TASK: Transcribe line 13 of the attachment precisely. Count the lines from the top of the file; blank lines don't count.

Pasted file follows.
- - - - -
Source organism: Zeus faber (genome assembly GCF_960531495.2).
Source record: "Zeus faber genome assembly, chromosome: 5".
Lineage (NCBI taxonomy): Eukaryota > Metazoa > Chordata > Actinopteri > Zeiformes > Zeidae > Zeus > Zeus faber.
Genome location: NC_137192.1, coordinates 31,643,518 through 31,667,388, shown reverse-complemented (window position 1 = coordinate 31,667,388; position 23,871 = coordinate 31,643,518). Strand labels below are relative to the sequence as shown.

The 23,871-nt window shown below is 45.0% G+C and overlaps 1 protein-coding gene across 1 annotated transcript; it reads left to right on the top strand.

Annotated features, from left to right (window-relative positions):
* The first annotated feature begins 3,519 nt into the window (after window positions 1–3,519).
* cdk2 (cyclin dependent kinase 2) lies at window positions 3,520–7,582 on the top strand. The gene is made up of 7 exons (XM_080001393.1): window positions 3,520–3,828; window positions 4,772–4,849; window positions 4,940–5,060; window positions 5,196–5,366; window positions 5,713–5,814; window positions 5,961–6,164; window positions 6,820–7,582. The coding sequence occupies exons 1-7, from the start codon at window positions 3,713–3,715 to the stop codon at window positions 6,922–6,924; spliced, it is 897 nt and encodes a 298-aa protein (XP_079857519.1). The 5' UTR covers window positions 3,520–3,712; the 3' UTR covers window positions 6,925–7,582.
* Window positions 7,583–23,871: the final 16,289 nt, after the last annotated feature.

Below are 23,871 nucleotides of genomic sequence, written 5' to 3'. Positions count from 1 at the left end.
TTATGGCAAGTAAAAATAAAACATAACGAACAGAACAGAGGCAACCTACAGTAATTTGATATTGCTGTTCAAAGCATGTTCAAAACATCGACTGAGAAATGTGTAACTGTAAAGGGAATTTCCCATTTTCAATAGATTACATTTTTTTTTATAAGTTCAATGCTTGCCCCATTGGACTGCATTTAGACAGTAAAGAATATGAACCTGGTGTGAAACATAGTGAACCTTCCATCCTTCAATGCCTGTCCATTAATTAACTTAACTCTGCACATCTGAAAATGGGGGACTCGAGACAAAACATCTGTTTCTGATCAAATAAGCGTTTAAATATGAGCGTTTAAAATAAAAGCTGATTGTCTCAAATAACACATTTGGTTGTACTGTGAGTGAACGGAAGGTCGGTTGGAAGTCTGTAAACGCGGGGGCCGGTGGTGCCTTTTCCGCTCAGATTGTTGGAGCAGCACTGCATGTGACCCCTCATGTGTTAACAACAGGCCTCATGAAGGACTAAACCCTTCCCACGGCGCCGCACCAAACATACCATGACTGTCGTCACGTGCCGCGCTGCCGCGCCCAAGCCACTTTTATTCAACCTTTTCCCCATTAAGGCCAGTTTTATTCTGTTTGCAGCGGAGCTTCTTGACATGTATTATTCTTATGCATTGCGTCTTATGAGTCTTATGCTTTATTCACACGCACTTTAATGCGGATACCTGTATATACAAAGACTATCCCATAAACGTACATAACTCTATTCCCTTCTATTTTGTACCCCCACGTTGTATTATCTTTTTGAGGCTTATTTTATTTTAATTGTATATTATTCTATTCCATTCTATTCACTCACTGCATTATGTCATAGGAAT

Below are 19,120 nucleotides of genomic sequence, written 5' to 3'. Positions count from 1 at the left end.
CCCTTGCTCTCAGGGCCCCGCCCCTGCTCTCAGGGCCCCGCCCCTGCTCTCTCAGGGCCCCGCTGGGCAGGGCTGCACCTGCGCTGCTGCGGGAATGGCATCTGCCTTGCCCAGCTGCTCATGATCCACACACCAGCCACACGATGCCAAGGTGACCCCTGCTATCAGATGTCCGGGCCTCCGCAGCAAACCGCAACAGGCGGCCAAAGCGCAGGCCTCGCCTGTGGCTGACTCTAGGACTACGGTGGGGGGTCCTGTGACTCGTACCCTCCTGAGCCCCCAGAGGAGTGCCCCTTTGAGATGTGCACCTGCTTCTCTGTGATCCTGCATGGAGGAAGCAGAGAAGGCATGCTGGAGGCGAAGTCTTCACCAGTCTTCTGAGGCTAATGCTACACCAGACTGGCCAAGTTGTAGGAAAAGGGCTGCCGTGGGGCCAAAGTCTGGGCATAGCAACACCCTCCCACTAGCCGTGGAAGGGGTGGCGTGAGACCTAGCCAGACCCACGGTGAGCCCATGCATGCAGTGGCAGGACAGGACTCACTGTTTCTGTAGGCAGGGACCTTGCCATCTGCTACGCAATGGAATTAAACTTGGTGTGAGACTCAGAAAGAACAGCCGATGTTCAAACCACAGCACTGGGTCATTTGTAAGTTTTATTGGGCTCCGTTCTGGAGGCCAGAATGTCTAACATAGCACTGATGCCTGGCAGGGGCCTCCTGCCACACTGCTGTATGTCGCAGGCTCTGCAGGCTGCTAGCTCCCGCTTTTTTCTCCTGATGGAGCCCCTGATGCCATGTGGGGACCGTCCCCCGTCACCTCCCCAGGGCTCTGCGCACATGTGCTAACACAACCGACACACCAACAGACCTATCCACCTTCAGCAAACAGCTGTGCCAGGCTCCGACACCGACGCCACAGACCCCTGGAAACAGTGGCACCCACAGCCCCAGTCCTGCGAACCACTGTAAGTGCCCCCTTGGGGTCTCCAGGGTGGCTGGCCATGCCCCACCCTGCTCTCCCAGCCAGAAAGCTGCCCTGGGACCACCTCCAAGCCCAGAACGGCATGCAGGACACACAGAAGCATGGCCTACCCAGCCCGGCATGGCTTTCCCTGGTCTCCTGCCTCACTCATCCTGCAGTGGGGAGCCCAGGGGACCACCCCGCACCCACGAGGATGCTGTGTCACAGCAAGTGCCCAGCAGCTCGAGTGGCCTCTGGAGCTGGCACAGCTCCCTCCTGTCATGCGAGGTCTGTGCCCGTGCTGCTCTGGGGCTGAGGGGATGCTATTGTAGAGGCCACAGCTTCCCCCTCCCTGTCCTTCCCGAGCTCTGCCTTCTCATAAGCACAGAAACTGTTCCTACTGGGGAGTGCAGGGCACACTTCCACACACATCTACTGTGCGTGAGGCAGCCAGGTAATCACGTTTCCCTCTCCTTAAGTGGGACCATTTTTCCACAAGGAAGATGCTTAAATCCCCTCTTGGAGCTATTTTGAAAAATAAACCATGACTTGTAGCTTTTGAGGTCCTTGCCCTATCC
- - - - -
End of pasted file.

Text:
CCCTTGCTCTCAGGGCCCCGCCCCTGCTCTCAGGGCCCCGCCCCTGCTCTCTCAGGGCCCCGCTGGGCAGGGCTGCACCTGCGCTGCTGCGGGAATGGCATCTGCCTTGCCCAGCTGCTCATGATCCACACACCAGCCACACGATGCCAAGGTGACCCCTGCTATCAGATGTCCGGGCCTCCGCAGCAAACCGCAACAGGCGGCCAAAGCGCAGGCCTCGCCTGTGGCTGACTCTAGGACTACGGTGGGGGGTCCTGTGACTCGTACCCTCCTGAGCCCCCAGAGGAGTGCCCCTTTGAGATGTGCACCTGCTTCTCTGTGATCCTGCATGGAGGAAGCAGAGAAGGCATGCTGGAGGCGAAGTCTTCACCAGTCTTCTGAGGCTAATGCTACACCAGACTGGCCAAGTTGTAGGAAAAGGGCTGCCGTGGGGCCAAAGTCTGGGCATAGCAACACCCTCCCACTAGCCGTGGAAGGGGTGGCGTGAGACCTAGCCAGACCCACGGTGAGCCCATGCATGCAGTGGCAGGACAGGACTCACTGTTTCTGTAGGCAGGGACCTTGCCATCTGCTACGCAATGGAATTAAACTTGGTGTGAGACTCAGAAAGAACAGCCGATGTTCAAACCACAGCACTGGGTCATTTGTAAGTTTTATTGGGCTCCGTTCTGGAGGCCAGAATGTCTAACATAGCACTGATGCCTGGCAGGGGCCTCCTGCCACACTGCTGTATGTCGCAGGCTCTGCAGGCTGCTAGCTCCCGCTTTTTTCTCCTGATGGAGCCCCTGATGCCATGTGGGGACCGTCCCCCGTCACCTCCCCAGGGCTCTGCGCACATGTGCTAACACAACCGACACACCAACAGACCTATCCACCTTCAGCAAACAGCTGTGCCAGGCTCCGACACCGACGCCACAGACCCCTGGAAACAGTGGCACCCACAGCCCCAGTCCTGCGAACCACTGTAAGTGCCCCCTTGGGGTCTCCAGGGTGGCTGGCCATGCCCCACCCTGCTCTCCCAGCCAGAAAGCTGCCCTGGGACCACCTCCAAGCCCAGAACGGCATGCAGGACACACAGAAGCATGGCCTACCCAGCCCGGCATGGCTTTCCCTGGTCTCCTGCCTCACTCATCCTGCAGTGGGGAGCCCAGGGGACCACCCCGCACCCACGAGGATGCTGTGTCACAGCAAGTGCCCAGCAGCTCGAGTGGCCTCTGGAGCTGGCACAGCTCCCTCCTGTCATGCGAGGTCTGTGCCCGTGCTGCTCTGGGGCTGAGGGGATGCTATTGTAGAGGCCACAGCTTCCCCCTCCCTGTCCTTCCCGAGCTCTGCCTTCTCATAAGCACAGAAACTGTTCCTACTGGGGAGTGCAGGGCACACTTCCACACACATCTACTGTGCGTGAGGCAGCCAGGTAATCACGTTTCCCTCTCCTTAAGTGGGACCATTTTTCCACAAGGAAGATGCTTAAATCCCCTCTTGGAGCTATTTTGAAAAATAAACCATGACTTGTAGCTTTTGAGGTCCTTGCCCTATCC